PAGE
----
Earlier this week, Institutional Investor hosted a conference titled Exchange Traded Funds for Financial Advisors, Wealth Managers and Hedge Funds. (I gave a short talk outlining how hedge funds could better use ETFs.)
Here’s what was most surprising about the conference: almost all the speakers completely failed to address four critical ETF-related issues. Here they are:
1. Will financial advisors and traditional brokers be put out of business by the combination of ETFs, low-cost online brokerage fees and automated, online asset allocation and rebalancing? I’ve already described Ameritrade’s Amerivest program as the killer mass-affluent retail investing product. Yet the financial advisors at the II conference were swimming in complacency, as though they expect to be able to bill hefty asset-based fees for simple retirement planning and asset allocation services for ever. Even Jonathan Clements, who writes the Getting Going column for the Wall Street Journal, has failed to grasp the impact of technology and platform-independent financial instruments on retail investing. He berates his readers for failing to diversify, failing to pick low-cost index funds, and failing to rebalance. Yet he hasn’t acknowledged that Ameritrade now offers all of these in a single account, that E*Trade is now the leader in low-cost index funds and is the only company to offer mutual fund fee rebates, and that the online brokerages will continue to drive down costs. Instead, Clements continues to quote William Bernstein, whose index-fund-based asset allocation advisory service could be put out of business by the online brokerages in the next decade. FAs and brokers watch out!
2. Will ETFs survive the recent competitive onslaught from index mutual funds? Over the last few months, we’ve seen the beginnings of a vicious price war in the index fund business. E*Trade cut fees; Fidelity undercut E*Trade; and E*Trade cut its fees again to reclaim the title of lowest-cost index fund provider. Why are they doing this? (a) Because neither Fidelity nor E*Trade have a large enough index fund business to worry about cannibalizing their current revenues. (b) Because both firms realize that index mutual funds are stickier than ETFs (you try moving an E*Trade index fund to another firm), and therefore cement their customer relationships. In other words, the underlying structure of the business incentivizes the index mutual fund vendors to keep cutting fees. And if an index mutual fund has lower annual expenses than an ETF, why would you choose to go with the ETF and incur trading costs and spreads too? Yet nobody at the II conference addressed the fact that the competitive landscape for ETFs has recently changed - dramatically.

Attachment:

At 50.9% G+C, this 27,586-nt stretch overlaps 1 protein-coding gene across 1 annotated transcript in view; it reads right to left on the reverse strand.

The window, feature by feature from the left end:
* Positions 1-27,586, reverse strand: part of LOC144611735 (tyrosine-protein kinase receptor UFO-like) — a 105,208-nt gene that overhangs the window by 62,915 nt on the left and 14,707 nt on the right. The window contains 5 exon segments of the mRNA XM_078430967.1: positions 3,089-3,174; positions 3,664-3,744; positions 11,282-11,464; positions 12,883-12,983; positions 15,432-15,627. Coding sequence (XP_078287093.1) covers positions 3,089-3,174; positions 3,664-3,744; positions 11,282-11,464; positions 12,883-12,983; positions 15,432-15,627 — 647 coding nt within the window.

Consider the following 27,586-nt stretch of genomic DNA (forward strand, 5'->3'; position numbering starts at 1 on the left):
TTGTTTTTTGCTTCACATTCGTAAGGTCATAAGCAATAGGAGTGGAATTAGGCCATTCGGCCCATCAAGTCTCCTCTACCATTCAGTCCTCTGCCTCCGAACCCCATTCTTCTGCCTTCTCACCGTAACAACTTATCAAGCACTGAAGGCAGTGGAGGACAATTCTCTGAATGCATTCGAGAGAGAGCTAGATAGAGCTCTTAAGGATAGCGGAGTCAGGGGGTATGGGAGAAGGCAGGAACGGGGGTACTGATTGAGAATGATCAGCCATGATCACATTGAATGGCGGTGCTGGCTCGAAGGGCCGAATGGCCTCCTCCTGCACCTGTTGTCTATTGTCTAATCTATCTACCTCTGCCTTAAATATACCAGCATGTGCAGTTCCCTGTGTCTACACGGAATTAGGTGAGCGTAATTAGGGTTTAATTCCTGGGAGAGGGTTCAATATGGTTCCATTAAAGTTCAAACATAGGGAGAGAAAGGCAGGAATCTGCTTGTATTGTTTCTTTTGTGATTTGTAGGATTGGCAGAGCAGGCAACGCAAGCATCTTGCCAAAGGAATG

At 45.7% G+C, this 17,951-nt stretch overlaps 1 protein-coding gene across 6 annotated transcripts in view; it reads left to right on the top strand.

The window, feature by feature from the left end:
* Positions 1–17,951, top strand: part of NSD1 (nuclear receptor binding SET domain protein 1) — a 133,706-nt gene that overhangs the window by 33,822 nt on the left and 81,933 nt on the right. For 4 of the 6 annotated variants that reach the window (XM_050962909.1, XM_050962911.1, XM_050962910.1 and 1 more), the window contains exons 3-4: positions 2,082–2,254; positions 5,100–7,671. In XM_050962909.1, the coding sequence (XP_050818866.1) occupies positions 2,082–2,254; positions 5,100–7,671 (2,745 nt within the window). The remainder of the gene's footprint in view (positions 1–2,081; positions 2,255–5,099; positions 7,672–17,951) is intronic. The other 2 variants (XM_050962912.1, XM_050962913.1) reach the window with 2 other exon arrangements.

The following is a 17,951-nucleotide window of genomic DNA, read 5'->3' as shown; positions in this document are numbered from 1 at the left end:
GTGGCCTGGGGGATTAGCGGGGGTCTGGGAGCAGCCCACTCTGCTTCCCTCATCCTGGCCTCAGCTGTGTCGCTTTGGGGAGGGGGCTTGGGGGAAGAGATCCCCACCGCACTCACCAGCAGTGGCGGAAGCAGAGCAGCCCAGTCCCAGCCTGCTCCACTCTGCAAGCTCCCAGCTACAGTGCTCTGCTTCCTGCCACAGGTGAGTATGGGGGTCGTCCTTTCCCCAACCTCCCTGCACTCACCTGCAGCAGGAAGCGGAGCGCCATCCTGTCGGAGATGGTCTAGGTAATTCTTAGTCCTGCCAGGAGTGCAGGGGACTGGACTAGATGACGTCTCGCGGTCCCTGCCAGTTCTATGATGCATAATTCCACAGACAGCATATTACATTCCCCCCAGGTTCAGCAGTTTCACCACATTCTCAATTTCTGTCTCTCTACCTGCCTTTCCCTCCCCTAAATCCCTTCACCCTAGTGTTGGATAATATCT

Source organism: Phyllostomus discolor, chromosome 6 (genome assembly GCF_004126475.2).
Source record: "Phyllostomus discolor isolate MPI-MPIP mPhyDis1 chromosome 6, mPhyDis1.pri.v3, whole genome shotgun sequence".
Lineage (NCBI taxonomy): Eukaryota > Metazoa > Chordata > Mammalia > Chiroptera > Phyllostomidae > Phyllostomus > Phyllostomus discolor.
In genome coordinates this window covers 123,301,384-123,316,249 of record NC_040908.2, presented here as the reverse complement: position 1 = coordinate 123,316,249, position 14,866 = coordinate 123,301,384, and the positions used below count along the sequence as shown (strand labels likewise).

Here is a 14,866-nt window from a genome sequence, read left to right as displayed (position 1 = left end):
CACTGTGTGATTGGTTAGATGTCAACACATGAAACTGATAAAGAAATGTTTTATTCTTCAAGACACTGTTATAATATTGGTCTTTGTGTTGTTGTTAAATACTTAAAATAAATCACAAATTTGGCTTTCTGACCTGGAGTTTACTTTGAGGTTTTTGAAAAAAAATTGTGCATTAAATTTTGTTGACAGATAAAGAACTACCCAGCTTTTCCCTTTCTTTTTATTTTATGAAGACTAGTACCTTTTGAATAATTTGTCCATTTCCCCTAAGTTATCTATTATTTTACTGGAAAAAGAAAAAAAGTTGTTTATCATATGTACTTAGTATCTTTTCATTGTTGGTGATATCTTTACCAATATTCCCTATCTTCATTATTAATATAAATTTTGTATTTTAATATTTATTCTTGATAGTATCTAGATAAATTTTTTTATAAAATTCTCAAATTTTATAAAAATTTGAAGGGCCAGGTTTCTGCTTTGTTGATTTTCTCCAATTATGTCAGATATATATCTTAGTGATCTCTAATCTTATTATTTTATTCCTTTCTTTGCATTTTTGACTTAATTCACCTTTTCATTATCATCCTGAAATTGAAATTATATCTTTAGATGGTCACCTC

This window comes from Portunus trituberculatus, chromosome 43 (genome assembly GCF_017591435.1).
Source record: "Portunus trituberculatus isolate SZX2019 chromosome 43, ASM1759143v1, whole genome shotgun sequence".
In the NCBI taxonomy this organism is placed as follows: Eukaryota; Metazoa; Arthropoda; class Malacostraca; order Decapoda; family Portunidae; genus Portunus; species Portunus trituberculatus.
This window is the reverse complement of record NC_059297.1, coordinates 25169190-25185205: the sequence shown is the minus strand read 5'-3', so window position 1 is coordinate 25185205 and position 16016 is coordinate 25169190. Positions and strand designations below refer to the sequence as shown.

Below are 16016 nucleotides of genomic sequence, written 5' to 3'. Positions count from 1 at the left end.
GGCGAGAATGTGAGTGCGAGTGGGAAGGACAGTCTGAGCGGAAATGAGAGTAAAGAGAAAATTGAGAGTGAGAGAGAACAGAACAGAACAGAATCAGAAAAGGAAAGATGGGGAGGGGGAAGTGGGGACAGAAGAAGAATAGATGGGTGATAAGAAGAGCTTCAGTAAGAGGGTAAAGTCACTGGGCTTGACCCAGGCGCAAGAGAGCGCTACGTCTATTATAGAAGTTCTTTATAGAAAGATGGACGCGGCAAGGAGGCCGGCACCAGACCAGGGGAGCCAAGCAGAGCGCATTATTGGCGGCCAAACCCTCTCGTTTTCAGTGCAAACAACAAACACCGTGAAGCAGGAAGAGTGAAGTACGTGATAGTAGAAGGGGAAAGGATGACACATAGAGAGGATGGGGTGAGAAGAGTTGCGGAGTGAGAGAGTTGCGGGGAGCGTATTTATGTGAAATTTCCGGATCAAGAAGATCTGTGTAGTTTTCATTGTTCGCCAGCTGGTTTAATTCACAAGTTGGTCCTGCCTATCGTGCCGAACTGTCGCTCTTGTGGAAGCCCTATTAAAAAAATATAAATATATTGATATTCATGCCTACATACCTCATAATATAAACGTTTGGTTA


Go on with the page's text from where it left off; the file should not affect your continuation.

3. Why are the ETF sponsors pushing the wrong products? There are now too many U.S equity ETFs. Let’s be honest: who needs another sector ETF or style ETF? But Vanguard has continued to launch these ETFs, and Barclays recently launched a complete set of ETFs based on the Morningstar style boxes. (Yawn.) What the market actually needs are new ETFs that cover asset classes that are largely neglected by the index mutual fund industry, and are attractive to long-short traders: a U.S equity micro-cap ETF, commodity ETFs, foreign bond index ETFs, foreign real estate ETFs… You get the idea. Once those ETFs are available, anyone will be able to run a global macro fund from an online brokerage account.
4. Could the creation of ETFs impact underlying asset prices? The U.S gold ETFs have been in process for too long. (Gold ETFs are already available in the U.K and Australia.) Once they are approved, their impact could be dramatic. Think of it this way: retail investors cannot buy gold without incurring hassle (finding someone to store it), excessive commissions, and unfavorable tax treatment. A gold ETF solves those problems in one shot. Now ask yourself this: Given the risk that the dollar could decline significantly over the next few years, would it make sense for retail investors to put, say, 2% of their assets in gold? Ameritrade would add a gold ETF to its Amerivest portfolios, as would every other asset-allocator. But if 2% of total U.S investment assets flowed into gold, the impact on the price would be dramatic. And could the new iShares China ETF (NYSEARCA:FXI) imact the prices of the underlying stocks, given the narrowness of the index (only 25 stocks) and the possiblity that investors could flood into the ETF if a Chinese currency revaluation looked imminent?
These four issues seem to be important. But instead of discussing them, the speakers at the II conference devoted their time to repeating the mantras of indexing and the tax benefits of ETFs. I’m not sure why.
Links and article tools:
I wrote about Ameritrade's Amerivest product here; that article has links to other ETF-related articles.
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